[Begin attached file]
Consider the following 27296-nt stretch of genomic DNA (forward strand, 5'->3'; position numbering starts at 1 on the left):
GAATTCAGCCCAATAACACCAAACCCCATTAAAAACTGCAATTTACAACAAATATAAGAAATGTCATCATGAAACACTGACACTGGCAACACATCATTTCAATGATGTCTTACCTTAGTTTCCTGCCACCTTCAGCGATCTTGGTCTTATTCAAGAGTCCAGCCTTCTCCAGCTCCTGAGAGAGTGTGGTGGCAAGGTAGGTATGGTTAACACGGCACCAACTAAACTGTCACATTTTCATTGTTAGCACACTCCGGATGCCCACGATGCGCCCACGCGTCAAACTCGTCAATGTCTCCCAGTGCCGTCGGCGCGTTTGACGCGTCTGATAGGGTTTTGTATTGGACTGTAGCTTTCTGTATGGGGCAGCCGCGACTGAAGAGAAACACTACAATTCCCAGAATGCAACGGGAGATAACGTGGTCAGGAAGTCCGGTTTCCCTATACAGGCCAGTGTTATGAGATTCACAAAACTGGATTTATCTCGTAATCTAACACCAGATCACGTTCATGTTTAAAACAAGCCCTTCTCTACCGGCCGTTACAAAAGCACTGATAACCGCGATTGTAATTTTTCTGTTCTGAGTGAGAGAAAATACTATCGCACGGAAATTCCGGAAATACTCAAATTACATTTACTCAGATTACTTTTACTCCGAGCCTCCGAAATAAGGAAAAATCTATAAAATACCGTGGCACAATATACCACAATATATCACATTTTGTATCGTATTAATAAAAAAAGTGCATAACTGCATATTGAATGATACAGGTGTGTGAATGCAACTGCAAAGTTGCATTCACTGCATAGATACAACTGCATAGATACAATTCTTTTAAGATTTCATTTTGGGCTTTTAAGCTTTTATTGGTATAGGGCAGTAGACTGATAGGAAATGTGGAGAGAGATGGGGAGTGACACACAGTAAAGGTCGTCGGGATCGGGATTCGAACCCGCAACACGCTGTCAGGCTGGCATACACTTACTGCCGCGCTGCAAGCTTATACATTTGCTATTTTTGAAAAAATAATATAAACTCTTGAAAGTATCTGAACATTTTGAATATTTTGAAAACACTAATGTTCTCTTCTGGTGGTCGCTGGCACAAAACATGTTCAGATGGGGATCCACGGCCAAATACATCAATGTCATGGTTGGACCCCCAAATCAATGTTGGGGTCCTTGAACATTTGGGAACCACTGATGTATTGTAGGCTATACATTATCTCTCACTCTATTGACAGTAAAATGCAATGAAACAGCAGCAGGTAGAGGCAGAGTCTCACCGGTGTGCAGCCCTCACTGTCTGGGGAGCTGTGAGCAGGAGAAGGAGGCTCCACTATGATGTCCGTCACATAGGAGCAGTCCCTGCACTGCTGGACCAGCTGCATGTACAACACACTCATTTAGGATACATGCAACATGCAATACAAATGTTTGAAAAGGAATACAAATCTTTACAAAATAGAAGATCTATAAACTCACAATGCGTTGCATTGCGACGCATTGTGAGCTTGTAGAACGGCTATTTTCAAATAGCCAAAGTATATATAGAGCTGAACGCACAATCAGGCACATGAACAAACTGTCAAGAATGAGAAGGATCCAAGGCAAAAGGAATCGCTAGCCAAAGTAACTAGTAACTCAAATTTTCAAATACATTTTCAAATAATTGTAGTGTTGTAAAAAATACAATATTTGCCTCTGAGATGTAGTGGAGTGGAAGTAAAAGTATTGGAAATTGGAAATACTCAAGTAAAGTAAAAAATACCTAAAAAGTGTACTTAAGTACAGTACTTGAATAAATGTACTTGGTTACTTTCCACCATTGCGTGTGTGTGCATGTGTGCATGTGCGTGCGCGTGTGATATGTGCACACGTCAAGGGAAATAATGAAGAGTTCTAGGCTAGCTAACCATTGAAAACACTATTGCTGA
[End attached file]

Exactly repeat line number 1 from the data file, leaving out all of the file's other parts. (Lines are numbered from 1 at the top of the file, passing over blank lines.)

Consider the following 27296-nt stretch of genomic DNA (forward strand, 5'->3'; position numbering starts at 1 on the left):